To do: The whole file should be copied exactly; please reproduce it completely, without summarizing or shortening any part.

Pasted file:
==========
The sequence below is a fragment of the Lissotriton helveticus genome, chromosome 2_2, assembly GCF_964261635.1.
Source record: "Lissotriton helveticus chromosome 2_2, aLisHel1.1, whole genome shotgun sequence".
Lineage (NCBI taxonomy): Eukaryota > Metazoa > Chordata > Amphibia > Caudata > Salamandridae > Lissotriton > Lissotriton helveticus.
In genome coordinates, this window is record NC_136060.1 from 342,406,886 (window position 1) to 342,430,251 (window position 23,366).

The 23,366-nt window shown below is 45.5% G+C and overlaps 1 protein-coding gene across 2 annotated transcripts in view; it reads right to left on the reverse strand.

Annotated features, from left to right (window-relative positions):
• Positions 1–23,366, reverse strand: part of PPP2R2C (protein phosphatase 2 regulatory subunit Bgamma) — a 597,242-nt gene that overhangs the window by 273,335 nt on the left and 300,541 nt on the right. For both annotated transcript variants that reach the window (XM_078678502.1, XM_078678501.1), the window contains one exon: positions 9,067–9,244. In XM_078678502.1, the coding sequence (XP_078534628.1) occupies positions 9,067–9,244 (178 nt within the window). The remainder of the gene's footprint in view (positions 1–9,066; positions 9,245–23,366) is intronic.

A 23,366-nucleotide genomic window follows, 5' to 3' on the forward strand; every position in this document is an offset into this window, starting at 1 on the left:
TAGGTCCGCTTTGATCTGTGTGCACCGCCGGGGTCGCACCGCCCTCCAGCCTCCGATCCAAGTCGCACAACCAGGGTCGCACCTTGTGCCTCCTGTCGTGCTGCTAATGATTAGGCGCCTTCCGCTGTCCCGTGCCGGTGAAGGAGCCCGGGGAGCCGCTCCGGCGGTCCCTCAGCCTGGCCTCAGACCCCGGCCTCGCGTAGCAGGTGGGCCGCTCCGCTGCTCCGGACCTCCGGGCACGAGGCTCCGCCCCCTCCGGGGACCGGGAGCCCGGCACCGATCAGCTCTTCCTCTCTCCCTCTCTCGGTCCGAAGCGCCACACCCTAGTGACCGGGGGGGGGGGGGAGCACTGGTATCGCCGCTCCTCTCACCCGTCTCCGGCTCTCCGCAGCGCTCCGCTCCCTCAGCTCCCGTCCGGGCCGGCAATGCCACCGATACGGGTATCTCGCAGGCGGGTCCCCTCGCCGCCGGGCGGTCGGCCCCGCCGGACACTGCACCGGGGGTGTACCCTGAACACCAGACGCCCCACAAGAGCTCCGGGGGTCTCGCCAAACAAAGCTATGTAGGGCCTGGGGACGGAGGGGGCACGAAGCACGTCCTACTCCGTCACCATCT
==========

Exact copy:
The sequence below is a fragment of the Lissotriton helveticus genome, chromosome 2_2, assembly GCF_964261635.1.
Source record: "Lissotriton helveticus chromosome 2_2, aLisHel1.1, whole genome shotgun sequence".
Lineage (NCBI taxonomy): Eukaryota > Metazoa > Chordata > Amphibia > Caudata > Salamandridae > Lissotriton > Lissotriton helveticus.
In genome coordinates, this window is record NC_136060.1 from 342,406,886 (window position 1) to 342,430,251 (window position 23,366).

The 23,366-nt window shown below is 45.5% G+C and overlaps 1 protein-coding gene across 2 annotated transcripts in view; it reads right to left on the reverse strand.

Annotated features, from left to right (window-relative positions):
• Positions 1–23,366, reverse strand: part of PPP2R2C (protein phosphatase 2 regulatory subunit Bgamma) — a 597,242-nt gene that overhangs the window by 273,335 nt on the left and 300,541 nt on the right. For both annotated transcript variants that reach the window (XM_078678502.1, XM_078678501.1), the window contains one exon: positions 9,067–9,244. In XM_078678502.1, the coding sequence (XP_078534628.1) occupies positions 9,067–9,244 (178 nt within the window). The remainder of the gene's footprint in view (positions 1–9,066; positions 9,245–23,366) is intronic.

A 23,366-nucleotide genomic window follows, 5' to 3' on the forward strand; every position in this document is an offset into this window, starting at 1 on the left:
TAGGTCCGCTTTGATCTGTGTGCACCGCCGGGGTCGCACCGCCCTCCAGCCTCCGATCCAAGTCGCACAACCAGGGTCGCACCTTGTGCCTCCTGTCGTGCTGCTAATGATTAGGCGCCTTCCGCTGTCCCGTGCCGGTGAAGGAGCCCGGGGAGCCGCTCCGGCGGTCCCTCAGCCTGGCCTCAGACCCCGGCCTCGCGTAGCAGGTGGGCCGCTCCGCTGCTCCGGACCTCCGGGCACGAGGCTCCGCCCCCTCCGGGGACCGGGAGCCCGGCACCGATCAGCTCTTCCTCTCTCCCTCTCTCGGTCCGAAGCGCCACACCCTAGTGACCGGGGGGGGGGGGGAGCACTGGTATCGCCGCTCCTCTCACCCGTCTCCGGCTCTCCGCAGCGCTCCGCTCCCTCAGCTCCCGTCCGGGCCGGCAATGCCACCGATACGGGTATCTCGCAGGCGGGTCCCCTCGCCGCCGGGCGGTCGGCCCCGCCGGACACTGCACCGGGGGTGTACCCTGAACACCAGACGCCCCACAAGAGCTCCGGGGGTCTCGCCAAACAAAGCTATGTAGGGCCTGGGGACGGAGGGGGCACGAAGCACGTCCTACTCCGTCACCATCT